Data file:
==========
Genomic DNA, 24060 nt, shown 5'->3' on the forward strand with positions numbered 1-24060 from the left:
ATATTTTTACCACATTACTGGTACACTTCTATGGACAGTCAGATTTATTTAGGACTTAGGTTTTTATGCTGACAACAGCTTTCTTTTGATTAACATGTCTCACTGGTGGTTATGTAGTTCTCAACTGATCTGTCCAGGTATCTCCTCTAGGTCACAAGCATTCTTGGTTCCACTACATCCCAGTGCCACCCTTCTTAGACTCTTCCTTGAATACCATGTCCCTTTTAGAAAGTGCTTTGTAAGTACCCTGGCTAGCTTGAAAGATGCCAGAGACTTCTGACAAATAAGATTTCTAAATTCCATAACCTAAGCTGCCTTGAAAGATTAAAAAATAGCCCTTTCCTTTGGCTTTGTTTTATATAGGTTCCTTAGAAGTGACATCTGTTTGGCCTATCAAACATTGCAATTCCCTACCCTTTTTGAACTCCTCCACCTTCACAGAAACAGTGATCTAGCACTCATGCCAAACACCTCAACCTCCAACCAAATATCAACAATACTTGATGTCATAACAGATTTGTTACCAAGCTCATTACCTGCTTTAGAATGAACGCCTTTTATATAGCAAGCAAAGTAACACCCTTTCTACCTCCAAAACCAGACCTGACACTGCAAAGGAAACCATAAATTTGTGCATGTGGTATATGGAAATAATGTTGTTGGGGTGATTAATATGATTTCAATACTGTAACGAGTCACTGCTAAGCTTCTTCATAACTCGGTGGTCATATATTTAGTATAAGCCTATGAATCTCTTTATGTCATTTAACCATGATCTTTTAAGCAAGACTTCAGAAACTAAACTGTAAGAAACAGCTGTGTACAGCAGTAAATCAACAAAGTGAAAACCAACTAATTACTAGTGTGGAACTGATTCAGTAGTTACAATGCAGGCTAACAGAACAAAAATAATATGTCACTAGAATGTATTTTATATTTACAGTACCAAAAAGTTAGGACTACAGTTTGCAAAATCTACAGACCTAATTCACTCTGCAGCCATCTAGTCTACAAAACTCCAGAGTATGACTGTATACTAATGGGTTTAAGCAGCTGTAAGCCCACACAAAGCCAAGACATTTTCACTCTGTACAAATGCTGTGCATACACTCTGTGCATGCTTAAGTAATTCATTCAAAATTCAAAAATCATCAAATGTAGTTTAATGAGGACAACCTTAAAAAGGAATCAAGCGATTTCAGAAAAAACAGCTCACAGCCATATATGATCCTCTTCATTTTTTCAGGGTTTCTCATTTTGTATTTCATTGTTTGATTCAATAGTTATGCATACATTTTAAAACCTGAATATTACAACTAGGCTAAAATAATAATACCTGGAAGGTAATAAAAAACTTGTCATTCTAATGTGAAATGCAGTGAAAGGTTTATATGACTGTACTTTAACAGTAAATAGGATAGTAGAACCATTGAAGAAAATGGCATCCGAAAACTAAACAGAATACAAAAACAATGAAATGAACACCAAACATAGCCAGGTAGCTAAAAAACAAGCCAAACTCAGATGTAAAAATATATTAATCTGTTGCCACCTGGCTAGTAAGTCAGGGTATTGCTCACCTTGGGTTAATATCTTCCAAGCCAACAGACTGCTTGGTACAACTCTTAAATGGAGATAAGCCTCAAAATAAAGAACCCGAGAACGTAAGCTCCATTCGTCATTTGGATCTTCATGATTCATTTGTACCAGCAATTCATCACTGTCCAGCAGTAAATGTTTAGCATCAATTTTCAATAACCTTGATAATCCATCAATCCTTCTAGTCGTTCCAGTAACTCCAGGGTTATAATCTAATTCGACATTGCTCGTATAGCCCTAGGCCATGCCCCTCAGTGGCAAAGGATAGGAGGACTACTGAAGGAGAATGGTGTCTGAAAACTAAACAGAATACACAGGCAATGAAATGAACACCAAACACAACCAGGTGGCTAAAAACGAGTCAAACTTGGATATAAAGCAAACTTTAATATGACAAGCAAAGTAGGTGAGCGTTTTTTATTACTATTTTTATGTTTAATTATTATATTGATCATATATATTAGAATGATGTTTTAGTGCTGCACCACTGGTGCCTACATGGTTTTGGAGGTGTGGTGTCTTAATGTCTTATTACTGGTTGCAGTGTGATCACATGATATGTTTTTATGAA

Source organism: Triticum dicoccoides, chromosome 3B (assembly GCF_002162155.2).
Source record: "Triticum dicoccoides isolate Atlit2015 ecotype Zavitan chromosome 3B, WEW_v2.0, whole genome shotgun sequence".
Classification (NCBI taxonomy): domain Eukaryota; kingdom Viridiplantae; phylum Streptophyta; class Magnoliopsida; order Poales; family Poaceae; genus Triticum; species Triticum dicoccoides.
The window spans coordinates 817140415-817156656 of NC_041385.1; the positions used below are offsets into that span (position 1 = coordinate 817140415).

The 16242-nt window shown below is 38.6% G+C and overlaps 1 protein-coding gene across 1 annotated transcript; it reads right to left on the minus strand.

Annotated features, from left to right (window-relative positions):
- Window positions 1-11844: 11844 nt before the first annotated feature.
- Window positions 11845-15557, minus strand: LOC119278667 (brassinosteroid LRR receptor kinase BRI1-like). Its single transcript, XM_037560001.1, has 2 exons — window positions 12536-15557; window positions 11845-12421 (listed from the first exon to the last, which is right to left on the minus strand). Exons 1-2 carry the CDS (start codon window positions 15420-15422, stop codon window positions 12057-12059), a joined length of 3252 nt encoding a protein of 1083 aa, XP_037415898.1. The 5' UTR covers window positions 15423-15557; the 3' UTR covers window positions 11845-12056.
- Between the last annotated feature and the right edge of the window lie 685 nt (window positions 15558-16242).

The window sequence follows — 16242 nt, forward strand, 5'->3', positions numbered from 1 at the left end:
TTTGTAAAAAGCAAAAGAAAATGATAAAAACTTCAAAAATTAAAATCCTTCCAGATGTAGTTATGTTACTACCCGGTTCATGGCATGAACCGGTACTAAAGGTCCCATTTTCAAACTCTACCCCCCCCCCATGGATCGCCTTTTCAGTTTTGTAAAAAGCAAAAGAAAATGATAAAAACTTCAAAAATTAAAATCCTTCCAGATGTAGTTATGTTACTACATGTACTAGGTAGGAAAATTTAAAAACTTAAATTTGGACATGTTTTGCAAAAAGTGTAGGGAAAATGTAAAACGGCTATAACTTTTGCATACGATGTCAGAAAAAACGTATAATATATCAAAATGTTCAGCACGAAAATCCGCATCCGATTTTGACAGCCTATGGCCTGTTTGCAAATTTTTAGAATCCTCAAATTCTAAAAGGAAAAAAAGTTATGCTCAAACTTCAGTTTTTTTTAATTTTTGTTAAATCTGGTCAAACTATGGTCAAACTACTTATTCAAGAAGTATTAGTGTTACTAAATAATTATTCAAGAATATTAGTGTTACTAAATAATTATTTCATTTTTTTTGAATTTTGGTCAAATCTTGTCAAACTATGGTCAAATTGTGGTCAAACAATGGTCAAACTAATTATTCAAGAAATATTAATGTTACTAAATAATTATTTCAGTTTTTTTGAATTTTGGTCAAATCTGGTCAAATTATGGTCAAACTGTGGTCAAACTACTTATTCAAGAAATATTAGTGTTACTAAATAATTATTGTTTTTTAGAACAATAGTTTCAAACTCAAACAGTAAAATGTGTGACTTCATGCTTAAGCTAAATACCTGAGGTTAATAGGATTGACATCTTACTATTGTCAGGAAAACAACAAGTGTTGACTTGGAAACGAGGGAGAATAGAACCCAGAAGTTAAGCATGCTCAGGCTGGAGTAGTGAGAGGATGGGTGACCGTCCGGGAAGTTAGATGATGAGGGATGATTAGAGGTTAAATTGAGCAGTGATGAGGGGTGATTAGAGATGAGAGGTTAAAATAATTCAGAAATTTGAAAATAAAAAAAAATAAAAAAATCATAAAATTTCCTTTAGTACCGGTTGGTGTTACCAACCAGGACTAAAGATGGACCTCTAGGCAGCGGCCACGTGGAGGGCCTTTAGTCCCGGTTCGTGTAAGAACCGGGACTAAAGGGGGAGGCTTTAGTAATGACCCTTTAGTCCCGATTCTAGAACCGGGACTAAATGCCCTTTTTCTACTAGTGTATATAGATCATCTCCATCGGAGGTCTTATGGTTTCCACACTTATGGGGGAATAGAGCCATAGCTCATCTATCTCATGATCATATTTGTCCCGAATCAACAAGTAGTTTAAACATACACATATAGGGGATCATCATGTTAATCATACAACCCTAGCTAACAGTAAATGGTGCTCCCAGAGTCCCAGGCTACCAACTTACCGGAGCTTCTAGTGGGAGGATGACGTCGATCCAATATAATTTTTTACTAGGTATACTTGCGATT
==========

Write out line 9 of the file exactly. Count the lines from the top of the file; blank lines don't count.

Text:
- Window positions 1-11844: 11844 nt before the first annotated feature.